BANKRUPTCY: I'm a defendant in an upcoming small claims suit. I was already considering filing bankruptcy. What should I do?

Asked about 2 years ago - Marietta, GA

There has been no trial date set yet as I just recently answered the claim and denied the plaintiffs allegations. If I file before hand and list plaintiff as a creditor can I be protected from any judgments in small claims court? If this interests you please leave your information so I can call you for a consultation. Thank you

Attorney answers (4)

  1. Glen Edward Ashman

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    Answered . You can file before a judgment (and for many reasons it tends to be smarter to file before a judgment). The bankruptcy, assuming you are eligible, will likely eliminate the claim (and end the case). I can tell you that for sure if I look at it.

    My office handles bankruptcies in your area. We're located less than 30 minutes from your area and ten minutes from the court. Feel free to call me at 404-768-3509 for a consultation to review your options (you may want to complete our worksheet at www.glenashman.com before coming in, so we can review all your numbers).

    If you find this answer helpful, please mark it here on AVVO as helpful. In answering you, I am attempting to... more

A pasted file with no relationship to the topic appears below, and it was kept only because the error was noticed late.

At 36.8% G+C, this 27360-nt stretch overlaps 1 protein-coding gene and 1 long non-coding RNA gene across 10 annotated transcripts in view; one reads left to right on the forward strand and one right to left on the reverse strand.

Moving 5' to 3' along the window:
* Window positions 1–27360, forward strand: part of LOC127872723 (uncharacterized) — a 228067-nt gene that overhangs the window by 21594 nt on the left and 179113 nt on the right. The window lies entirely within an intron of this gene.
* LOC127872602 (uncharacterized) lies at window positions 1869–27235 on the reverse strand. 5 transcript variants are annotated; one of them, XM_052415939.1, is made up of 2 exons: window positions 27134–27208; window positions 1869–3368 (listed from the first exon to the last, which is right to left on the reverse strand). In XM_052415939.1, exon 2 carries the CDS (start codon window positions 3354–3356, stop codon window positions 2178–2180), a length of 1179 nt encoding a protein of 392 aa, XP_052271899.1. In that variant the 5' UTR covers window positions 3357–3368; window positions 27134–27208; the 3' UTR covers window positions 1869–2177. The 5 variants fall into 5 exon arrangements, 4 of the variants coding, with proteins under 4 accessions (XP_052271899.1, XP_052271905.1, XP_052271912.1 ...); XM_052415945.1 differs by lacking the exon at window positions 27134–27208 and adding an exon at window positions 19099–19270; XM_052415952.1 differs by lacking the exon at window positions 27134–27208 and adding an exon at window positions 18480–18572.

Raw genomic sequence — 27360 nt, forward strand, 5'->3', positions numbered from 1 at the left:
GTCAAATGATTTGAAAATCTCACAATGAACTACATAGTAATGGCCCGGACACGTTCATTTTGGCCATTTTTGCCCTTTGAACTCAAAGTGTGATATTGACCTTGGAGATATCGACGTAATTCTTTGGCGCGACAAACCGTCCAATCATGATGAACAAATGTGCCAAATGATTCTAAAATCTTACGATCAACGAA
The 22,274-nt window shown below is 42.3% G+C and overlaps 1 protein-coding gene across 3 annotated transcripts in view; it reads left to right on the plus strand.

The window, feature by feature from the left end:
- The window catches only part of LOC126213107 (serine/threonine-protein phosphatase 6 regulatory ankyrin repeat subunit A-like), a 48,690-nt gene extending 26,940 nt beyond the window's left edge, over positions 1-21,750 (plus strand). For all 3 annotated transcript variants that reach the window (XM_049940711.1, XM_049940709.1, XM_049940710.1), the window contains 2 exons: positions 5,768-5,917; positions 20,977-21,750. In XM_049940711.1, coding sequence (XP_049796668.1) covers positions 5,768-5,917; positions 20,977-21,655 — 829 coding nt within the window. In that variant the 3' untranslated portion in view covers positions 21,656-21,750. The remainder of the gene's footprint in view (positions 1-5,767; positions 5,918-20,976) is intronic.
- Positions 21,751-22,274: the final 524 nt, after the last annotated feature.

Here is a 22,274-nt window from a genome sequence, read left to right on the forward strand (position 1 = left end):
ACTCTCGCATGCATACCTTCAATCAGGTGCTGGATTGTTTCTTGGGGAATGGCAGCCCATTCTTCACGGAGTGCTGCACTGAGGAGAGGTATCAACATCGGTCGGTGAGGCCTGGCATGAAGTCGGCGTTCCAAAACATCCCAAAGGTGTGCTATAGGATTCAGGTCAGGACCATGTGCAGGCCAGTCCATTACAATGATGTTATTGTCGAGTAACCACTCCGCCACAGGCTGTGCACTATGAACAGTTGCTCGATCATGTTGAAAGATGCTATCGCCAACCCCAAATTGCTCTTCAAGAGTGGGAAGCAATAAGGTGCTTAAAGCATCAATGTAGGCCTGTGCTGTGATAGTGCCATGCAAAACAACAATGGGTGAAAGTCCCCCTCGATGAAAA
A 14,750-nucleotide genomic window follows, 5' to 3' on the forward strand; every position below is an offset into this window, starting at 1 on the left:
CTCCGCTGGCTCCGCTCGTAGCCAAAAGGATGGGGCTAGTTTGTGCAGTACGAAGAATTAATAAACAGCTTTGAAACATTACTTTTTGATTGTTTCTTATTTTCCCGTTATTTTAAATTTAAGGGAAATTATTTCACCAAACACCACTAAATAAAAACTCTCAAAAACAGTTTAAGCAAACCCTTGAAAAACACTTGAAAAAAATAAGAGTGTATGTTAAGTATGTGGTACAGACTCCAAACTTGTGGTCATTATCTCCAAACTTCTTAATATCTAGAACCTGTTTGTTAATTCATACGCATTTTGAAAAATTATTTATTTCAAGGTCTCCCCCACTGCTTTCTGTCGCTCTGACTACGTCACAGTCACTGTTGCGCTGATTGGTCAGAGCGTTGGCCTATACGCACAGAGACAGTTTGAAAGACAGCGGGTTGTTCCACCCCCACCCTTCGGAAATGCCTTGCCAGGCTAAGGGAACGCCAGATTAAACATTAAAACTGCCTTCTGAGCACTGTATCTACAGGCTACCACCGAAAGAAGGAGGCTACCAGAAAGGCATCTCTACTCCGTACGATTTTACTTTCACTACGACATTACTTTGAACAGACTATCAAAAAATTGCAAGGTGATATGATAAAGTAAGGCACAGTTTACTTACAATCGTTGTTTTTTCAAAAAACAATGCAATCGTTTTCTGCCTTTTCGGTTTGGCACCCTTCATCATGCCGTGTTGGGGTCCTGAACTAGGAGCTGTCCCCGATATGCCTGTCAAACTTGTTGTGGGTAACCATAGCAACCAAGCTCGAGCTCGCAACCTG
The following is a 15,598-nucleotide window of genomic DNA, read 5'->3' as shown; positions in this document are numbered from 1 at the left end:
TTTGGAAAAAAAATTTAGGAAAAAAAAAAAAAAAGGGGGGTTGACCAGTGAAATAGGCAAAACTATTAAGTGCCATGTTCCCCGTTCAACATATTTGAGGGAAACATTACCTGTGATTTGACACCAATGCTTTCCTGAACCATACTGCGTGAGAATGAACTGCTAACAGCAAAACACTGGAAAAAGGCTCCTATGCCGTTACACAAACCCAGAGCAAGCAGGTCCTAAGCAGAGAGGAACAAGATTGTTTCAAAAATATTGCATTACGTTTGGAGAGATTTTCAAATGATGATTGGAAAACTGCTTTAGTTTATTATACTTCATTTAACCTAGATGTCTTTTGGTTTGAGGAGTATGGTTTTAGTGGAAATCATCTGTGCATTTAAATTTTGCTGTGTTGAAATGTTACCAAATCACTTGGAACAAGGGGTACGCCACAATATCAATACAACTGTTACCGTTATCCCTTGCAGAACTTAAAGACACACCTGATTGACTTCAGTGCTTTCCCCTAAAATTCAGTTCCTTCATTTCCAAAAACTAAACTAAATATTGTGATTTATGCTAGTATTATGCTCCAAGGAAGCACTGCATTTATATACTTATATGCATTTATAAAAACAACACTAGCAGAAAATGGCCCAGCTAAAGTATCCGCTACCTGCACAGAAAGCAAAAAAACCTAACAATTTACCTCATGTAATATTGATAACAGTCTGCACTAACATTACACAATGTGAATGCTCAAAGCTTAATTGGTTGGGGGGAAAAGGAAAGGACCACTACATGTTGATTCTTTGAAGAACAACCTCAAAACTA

2. J. Jeffrey Williams

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    Answered . If you qualify to file bankruptcy, your small claims case will go away. Mr. Ashman gave you good advice; he would be a good, knowledgeable attorney to go see.

    If you found my answer useful, please check it as "helpful" here on Avvo. Answers to questions on Avvo are for... more
  3. Alan Ira Seitman

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    Answered . You may have valid defenses to the small claims suit . I will be glad to meet with you to discuss the lawsuit and review your overall situation to determine if bankruptcy is a good option for you. Factors to consider include the amount of the other debt; your current income and expenses; and the amount of your assets.

  4. Peter Walter Weston

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    Answered . You would benefit from conferring with an experienced bankruptcy attorney, to review your financial situation, because if you qualify, a chapter can likely discharge the debt.

    If you file chapter before your trial, you benefit as described by my colleague, because the trial is unnecessary and a potential adverse judgment can be prevented, along with hard feelings and possible complications that this usually causes with the creditor.

    General legal advice is offered for educational purposes only. A consultation with a qualified attorney is... more

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